The Sunday News
Leonard Ncube, Victoria Falls Reporter
THE Ministry of Higher and Tertiary Education, Science and Technology Development has signed a $10 million student loan fund with a South African company that will provide loans to tertiary students at low interest rates.
The move comes after an outcry by students that another loan facility of $1 billion which was availed earlier by the Government was prohibitive to most students as banks were requiring them to be guaranteed by parents with payslips. At the same time, tertiary institutions are also reluctant to guarantee those students whose parents are not formally employed. The students had also raised concern over the collateral security demanded by the financial institutions and the interest rates of up to 10 percent on the loan.
In an interview on the sidelines of a Higher Education Partnerships in Sub-Saharan Africa (HEPSSA) symposium dubbed Higher Education Partnerships in Sub-Saharan Africa (HEPSSA) and Joint Enriching Engineering Education Programme (EEEP) held in Victoria Falls last week, Higher and Tertiary Education, Science and Technology Development Minister Professor Amon Murwira said the Government had to come with an alternative after the complaints.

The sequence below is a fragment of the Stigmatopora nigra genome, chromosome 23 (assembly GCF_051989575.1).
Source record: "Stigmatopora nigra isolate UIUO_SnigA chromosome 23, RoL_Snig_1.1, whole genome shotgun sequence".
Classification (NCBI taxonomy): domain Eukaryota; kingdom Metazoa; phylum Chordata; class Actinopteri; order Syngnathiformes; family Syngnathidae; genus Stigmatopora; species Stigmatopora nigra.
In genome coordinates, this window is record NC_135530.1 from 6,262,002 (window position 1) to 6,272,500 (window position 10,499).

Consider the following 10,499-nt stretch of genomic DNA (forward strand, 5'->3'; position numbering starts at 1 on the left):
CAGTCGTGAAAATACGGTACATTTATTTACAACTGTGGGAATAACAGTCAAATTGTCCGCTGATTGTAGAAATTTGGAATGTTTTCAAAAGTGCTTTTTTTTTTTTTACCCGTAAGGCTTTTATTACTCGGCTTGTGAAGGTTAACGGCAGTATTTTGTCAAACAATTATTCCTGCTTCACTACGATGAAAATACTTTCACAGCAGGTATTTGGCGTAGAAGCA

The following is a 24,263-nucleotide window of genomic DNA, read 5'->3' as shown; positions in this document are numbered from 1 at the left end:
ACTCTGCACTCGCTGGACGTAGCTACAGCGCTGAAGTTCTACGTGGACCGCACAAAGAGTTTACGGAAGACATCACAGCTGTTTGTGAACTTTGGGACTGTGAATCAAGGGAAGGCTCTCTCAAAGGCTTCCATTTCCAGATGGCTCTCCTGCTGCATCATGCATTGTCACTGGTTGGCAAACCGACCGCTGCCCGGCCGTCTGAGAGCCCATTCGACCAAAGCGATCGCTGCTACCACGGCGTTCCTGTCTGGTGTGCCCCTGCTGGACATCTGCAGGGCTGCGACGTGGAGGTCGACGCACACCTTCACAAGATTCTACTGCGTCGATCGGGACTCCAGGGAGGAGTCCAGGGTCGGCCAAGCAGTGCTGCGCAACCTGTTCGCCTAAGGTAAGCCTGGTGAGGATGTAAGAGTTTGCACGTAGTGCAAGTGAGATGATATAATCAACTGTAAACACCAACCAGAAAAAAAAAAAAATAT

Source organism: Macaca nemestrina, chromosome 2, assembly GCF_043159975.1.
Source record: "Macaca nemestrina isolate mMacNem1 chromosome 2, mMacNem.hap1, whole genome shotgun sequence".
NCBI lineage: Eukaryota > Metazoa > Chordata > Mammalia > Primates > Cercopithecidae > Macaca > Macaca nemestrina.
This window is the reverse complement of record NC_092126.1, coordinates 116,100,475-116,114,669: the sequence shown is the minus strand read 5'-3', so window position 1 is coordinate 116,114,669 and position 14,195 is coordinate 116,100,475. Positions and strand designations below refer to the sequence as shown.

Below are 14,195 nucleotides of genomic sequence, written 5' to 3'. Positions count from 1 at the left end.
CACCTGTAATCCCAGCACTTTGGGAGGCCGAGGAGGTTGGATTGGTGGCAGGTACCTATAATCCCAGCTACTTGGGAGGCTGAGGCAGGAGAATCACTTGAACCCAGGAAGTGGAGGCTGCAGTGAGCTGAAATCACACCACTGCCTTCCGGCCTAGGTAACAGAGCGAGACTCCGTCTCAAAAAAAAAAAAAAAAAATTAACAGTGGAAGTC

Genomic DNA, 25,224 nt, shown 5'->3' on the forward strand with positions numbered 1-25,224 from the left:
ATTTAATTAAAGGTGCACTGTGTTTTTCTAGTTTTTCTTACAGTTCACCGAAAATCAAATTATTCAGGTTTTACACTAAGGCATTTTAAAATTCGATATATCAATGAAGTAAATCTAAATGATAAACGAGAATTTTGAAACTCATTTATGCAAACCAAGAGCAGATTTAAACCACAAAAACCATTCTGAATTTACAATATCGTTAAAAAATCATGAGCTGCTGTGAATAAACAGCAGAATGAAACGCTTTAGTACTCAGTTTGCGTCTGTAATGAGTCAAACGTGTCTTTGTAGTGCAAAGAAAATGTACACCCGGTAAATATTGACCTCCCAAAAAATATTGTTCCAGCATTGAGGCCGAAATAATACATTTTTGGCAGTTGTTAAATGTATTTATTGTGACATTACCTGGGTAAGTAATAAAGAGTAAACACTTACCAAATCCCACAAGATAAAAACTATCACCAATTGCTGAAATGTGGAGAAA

“In order to counteract this, we have to do it commercially. We have been in discussion with Fundi of South Africa which has a subsidiary Eduloan and we have signed a deal of $10 million. They have lower interest rates and what we are doing is to try and tell the banks to say here is another person with lower rates and we hope they will lower theirs too,” he said.
Prof Murwira said the Government was now working on how the money will be dispersed through Eduloan. He said one of the mechanisms could be a cadetship where students can repay Government once they get employed after finishing their studies.
“We are also trying to move on a buffer mechanism whereby Government can guarantee students who can’t meet conditions of payslips because we are sure that as they finish they will be able get a job and pay back the money as the economy grows very fast.”
Prof Murwira said more than 10 000 students are already on Eduloan facility and the new loans would be just an extension.
He said Government is working hard to transform higher and tertiary education in the country with the aim of narrowing the skills gap. The symposium was jointly organised by the National University of Science and Technology (Nust) and University of Botswana through funding from the Royal Academy of Engineering (UK).